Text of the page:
Video

Video Muslims Long Thrived in N Carolina Before Slaying of 3 Students

The killings of three Muslim students in North Carolina early last month came as Muslims across the United States have felt under siege, partly as a result of terrorist attacks being committed internationally in the name of their faith. But Muslims have long thrived in university cities in this part of the American South. VOA's Jerome Socolovsky reports.
Video

Video Fuel Shortages in Nigeria Threaten Election Campaigns

Nigeria is suffering a gas shortage as the falling oil price has affected the country’s ability to import and distribute refined fuels. Coming just weeks before scheduled March 28 elections, the shortage could have a big impact on the campaign, as Henry Ridgwell reports for VOA.
Video

Video Report: Human Rights in Annexed Crimea Deteriorating

A new report by Freedom House and the Atlantic Council of the United States says the human rights situation in Crimea has deteriorated since the peninsula was annexed by Russia in March of last year. The report says the new authorities in Crimea are discriminating against minorities, suppressing freedom of expression, and forcing residents to assume Russian citizenship or leave. Zlatica Hoke has more.
Video

Video 50 Years Later African-Americans See New Voting Rights Battles Ahead

Thousands of people will gather to mark the 50th anniversary of a historic civil rights march on March 7th in Selma, Alabama. In 1965, dozens of people were seriously injured during the event known as “Bloody Sunday,” after police attacked African-American demonstrators demanding voting rights. VOA’s Chris Simkins introduces us to some civil rights pioneers who are still fighting for voting rights in Alabama more than 50 years later.
Video

Video Craft Brewers Taking Hold in US Beer Market

Since the 1950’s, the U.S. beer industry has been dominated by a handful of huge breweries. But in recent years, the rapid rise of small craft breweries has changed the American market and, arguably, the way people drink beer. VOA’s Jeff Custer reports.
Video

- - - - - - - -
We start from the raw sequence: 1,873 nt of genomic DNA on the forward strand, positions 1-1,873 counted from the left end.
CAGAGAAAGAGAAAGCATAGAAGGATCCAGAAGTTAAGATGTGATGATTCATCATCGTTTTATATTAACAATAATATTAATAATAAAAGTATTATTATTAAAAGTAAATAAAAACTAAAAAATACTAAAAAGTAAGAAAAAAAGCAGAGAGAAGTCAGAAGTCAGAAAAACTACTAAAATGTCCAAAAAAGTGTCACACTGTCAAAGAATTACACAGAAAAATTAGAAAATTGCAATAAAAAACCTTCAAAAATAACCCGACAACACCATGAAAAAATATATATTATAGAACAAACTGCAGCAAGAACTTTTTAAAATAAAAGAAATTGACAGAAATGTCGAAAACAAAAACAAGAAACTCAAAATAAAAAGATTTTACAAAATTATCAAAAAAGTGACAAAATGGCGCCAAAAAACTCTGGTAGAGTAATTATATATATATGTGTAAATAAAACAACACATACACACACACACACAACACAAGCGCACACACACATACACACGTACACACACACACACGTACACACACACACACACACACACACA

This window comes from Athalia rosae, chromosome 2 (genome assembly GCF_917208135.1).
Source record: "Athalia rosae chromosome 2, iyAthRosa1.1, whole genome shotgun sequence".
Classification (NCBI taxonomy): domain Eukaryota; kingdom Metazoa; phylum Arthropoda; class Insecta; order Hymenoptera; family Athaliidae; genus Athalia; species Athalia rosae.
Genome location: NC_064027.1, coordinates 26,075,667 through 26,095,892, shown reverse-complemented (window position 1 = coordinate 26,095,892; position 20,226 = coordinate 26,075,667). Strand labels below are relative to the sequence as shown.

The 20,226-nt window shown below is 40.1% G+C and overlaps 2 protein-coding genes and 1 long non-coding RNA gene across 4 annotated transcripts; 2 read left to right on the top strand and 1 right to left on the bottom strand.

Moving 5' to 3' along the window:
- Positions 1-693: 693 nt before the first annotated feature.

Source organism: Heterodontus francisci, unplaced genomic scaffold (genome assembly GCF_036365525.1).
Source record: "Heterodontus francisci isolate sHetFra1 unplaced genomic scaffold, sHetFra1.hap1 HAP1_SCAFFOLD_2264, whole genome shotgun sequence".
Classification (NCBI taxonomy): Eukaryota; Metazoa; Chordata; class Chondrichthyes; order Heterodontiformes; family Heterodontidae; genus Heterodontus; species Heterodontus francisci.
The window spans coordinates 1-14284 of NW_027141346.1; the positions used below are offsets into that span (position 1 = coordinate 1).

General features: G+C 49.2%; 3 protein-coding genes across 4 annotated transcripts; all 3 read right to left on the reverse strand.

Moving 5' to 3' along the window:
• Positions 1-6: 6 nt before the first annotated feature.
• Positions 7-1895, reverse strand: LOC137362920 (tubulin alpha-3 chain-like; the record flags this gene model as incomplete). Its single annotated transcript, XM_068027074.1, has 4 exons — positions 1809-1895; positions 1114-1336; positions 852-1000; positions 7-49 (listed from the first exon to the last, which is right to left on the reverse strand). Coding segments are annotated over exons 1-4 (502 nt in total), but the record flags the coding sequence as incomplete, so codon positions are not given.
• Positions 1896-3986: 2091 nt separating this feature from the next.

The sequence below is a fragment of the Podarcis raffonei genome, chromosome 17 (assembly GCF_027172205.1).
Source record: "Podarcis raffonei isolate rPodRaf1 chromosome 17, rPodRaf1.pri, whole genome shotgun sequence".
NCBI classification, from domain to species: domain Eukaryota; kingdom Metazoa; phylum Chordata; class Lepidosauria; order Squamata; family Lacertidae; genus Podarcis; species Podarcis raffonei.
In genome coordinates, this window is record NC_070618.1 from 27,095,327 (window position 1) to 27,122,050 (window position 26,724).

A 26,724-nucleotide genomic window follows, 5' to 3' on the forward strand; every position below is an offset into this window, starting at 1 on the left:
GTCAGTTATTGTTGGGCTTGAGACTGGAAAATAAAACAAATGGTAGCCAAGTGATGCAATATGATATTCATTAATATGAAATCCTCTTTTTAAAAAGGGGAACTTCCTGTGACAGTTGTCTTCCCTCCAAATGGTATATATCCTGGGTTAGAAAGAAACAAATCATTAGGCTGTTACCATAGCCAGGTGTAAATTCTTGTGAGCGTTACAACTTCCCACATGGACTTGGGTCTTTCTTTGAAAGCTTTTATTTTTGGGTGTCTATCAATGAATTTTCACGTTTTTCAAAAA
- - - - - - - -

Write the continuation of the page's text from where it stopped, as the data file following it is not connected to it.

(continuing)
Video Video Claims to Show Shia Forces in Iraq Executing Sunni Boy

A graphic mobile phone video is spreading on the Internet, claiming to show Iraqi forces or Shia militia executing a handcuffed Sunni boy. Experts have yet to verify the video, but already Islamic State followers are publicizing it across social media, playing on deep-rooted sectarian fears. VOA’s Jeff Seldin reports.
Video

Video Ukrainian Authorities Struggle to Secure a Divided Mariupol

Since last month's cease-fire went into effect, shelling around the port city of Mariupol has decreased, but it is thought pro-Russian separatists remain poised to attack. For the city’s authorities, a major challenge is gaining the trust of residents, while at the same time rooting out informants who are passing sensitive information to the rebels. Patrick Wells reports for VOA.
Video

Video Volunteer Gauge-Watchers Help Fine-Tune Weather Science

An observation system called CoCoRaHS is working to improve weather science, thanks to thousands of volunteers across the country who measure precipitation in their own backyards, then share their data through the Internet. VOA's Shelley Schlender reports.
Video

Video NASA Spacecraft Approaches a Dwarf Planet

NASA’s Dawn spacecraft will make history on Friday, March 6, when it becomes the first man-made object to orbit a dwarf planet named Ceres. It is located in the asteroid belt between Mars and Jupiter, almost 500 million kilometers from Earth. Among other objectives, Dawn will try to examine two mysterious bright white spots detected on the planet’s surface. VOA’s George Putic has more.
Video

Video Young Muslims Radicalized Online

Young Muslims are being radicalized ‘in their bedrooms’ through direct contact with Islamic State or ISIL fighters via the Internet, according to terror experts. There are growing concerns that authorities and Internet providers are not doing enough to counter online extremism - which analysts say is spread by a prolific network of online supporters around the world. Henry Ridgwell reports from London.
Video

Video Positive Messaging Transforms Ethiopia's Image

Ethiopia was once known for famine and droughts. Now, headlines more often point to its fast-growing economy and its emergence as a regional peacemaker. How has Addis Ababa changed the narrative? VOA's Marthe van der Wolf reports.
Video

Video Answers Elude Families of MH370 Passengers

For the families on board Malaysia Airlines flight MH370, an airline official’s statement nearly one year ago that the plane had lost contact with air traffic control at 2:40 AM is the only thing that remains confirmed. William Ide reports.

All About America

Circumventing Censorship

An Internet Primer for Healthy Web Habits

As surveillance and censoring technologies advance, so, too, do new tools for your computer or mobile device that help protect your privacy and break through Internet censorship.
More